Side wagering is also referred to as “spread,” “line,” or “pointspread” football betting. Regardless of what term is used, side betting, particularly on football, dwarfs all other forms of sports betting.
NFL betting numbers are set to establish a favorite versus an underdog in a matchup, with the idea that the pointspread football betting number posted on the sports betting lines board will attract equal amounts of nfl betting action to both sides, which will guarantee the sportsbook a profit due to the ten-percent “juice” that losers forfeit with their stake money. Let's take a look at a sample demonstration at how the NFL betting lines work in terms of sides.
Let's say that you are looking over the NFL betting lines and you see on the pro football board something that reads, “Atlanta Falcons +4 - Philadelphia Eagles -4.” You would have the chance to either take Atlanta, who would have to either win the game in an “upset” or lose by less than four points to “cover” the NFL betting spread or to take Philadelphia, who would have to win the game by more than four points to “cover” the spread. If Philadelphia won the game by exactly four points the game would be considered a “push” and all NFL betting gamblers would get their money back.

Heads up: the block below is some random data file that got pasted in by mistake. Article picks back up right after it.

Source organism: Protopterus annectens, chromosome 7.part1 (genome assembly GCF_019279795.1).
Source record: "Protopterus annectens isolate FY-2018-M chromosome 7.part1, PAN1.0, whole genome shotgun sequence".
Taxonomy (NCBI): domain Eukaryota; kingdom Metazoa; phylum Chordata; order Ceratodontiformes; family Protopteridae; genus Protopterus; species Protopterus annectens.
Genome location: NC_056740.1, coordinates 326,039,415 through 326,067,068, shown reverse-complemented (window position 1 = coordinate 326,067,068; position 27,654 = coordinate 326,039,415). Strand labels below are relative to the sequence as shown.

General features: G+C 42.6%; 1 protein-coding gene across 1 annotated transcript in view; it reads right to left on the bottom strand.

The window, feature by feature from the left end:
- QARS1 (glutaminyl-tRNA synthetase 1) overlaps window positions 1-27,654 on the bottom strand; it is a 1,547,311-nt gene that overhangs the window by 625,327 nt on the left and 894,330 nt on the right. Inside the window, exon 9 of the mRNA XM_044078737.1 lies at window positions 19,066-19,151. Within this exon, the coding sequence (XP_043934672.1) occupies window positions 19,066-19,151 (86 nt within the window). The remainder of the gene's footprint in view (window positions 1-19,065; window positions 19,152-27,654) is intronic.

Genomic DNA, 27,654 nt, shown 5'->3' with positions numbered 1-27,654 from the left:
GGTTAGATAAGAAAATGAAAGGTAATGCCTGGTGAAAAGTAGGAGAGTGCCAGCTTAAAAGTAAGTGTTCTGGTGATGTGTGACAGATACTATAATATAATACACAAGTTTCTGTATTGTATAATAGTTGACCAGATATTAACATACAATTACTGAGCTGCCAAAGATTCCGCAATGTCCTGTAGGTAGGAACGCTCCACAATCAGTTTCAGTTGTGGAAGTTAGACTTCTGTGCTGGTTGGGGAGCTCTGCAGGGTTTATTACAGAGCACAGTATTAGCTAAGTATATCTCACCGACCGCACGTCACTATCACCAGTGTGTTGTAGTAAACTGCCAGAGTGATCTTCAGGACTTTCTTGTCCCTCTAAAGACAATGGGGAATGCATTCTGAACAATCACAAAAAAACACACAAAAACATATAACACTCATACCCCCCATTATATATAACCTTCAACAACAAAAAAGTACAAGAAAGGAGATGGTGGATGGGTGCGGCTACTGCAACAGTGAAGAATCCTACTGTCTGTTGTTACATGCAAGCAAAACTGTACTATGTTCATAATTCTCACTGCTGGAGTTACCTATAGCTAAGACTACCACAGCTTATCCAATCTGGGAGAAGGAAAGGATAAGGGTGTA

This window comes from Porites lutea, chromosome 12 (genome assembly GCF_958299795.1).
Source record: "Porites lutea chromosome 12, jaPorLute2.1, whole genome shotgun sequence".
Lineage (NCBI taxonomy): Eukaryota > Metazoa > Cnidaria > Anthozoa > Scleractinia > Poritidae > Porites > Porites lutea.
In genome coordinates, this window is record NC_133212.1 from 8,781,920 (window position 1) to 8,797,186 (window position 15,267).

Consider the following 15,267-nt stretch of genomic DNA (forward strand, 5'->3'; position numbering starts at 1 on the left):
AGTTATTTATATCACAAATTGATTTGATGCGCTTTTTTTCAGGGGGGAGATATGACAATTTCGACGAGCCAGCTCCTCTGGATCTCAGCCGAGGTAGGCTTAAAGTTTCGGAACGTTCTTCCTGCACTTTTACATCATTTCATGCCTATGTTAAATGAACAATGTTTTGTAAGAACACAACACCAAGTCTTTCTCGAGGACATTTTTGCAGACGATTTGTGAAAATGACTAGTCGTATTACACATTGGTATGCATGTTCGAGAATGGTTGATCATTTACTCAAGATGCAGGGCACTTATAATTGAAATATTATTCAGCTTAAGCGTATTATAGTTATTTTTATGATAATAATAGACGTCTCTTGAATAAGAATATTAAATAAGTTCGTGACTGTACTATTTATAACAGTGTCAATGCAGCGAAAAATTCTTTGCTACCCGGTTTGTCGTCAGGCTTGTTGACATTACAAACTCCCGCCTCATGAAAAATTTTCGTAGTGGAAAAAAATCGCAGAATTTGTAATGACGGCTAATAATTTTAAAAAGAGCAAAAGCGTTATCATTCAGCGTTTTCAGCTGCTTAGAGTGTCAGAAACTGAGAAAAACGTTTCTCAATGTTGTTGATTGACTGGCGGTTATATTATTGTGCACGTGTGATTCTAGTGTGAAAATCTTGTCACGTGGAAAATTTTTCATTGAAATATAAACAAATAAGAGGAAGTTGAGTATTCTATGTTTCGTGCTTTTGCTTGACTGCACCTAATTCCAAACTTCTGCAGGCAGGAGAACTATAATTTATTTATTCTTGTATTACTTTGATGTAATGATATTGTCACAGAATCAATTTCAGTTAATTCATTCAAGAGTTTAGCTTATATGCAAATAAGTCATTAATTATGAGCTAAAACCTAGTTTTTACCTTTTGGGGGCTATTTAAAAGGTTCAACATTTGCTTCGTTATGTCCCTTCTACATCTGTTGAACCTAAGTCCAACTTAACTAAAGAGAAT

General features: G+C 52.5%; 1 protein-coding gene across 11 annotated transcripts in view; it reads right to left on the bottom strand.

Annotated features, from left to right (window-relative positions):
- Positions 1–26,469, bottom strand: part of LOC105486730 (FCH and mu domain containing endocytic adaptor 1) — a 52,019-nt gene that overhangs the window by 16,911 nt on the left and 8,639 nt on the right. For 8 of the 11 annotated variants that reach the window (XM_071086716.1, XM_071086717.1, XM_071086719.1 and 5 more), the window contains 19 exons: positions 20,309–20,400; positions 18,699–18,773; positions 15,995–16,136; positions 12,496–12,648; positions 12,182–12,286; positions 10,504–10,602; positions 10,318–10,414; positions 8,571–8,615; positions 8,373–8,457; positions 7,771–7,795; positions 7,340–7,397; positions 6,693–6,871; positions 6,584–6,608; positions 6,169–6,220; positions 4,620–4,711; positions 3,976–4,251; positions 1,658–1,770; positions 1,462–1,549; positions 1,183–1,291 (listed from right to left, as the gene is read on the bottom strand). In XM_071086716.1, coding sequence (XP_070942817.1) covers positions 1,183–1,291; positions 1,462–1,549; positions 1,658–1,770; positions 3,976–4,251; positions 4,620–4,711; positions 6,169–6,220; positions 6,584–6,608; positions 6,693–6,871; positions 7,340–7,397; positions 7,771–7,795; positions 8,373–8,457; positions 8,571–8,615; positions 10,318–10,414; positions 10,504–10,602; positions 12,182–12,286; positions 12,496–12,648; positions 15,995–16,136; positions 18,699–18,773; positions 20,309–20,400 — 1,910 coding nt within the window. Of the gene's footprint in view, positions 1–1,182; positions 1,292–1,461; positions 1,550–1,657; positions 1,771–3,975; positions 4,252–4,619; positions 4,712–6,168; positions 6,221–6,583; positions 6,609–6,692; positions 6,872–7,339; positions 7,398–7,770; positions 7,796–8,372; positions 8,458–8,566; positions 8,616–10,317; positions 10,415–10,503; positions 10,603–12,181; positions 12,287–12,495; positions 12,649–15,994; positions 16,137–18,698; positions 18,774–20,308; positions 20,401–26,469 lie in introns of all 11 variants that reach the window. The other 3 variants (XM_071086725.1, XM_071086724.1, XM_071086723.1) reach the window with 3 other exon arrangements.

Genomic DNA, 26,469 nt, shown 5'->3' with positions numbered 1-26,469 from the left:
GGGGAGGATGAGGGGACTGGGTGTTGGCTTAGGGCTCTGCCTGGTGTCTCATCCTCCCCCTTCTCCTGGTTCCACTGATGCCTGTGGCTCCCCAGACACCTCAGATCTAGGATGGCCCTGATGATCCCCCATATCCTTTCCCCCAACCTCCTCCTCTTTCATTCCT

Now it is possible, in our example, that Philadelphia could win the game and yet not win the bet. If the Eagles won 24-21, the margin of victory was just three points and therefore Atlanta “covered” the NFL betting spread and won the wager, despite losing the game. Now let's say that the NFL betting sports book took in two wagers. Player A bet $500 on Atlanta and Player B bet $500 on Philly. Keep in mind that each NFL betting gambler had to put up an additional $50 in “juice” to cover their bets. Player A won the bet on Atlanta, so he got $500 in winnings. Player B lost his entire $550 on Philly. The sportsbook, therefore, made $50 for booking the game.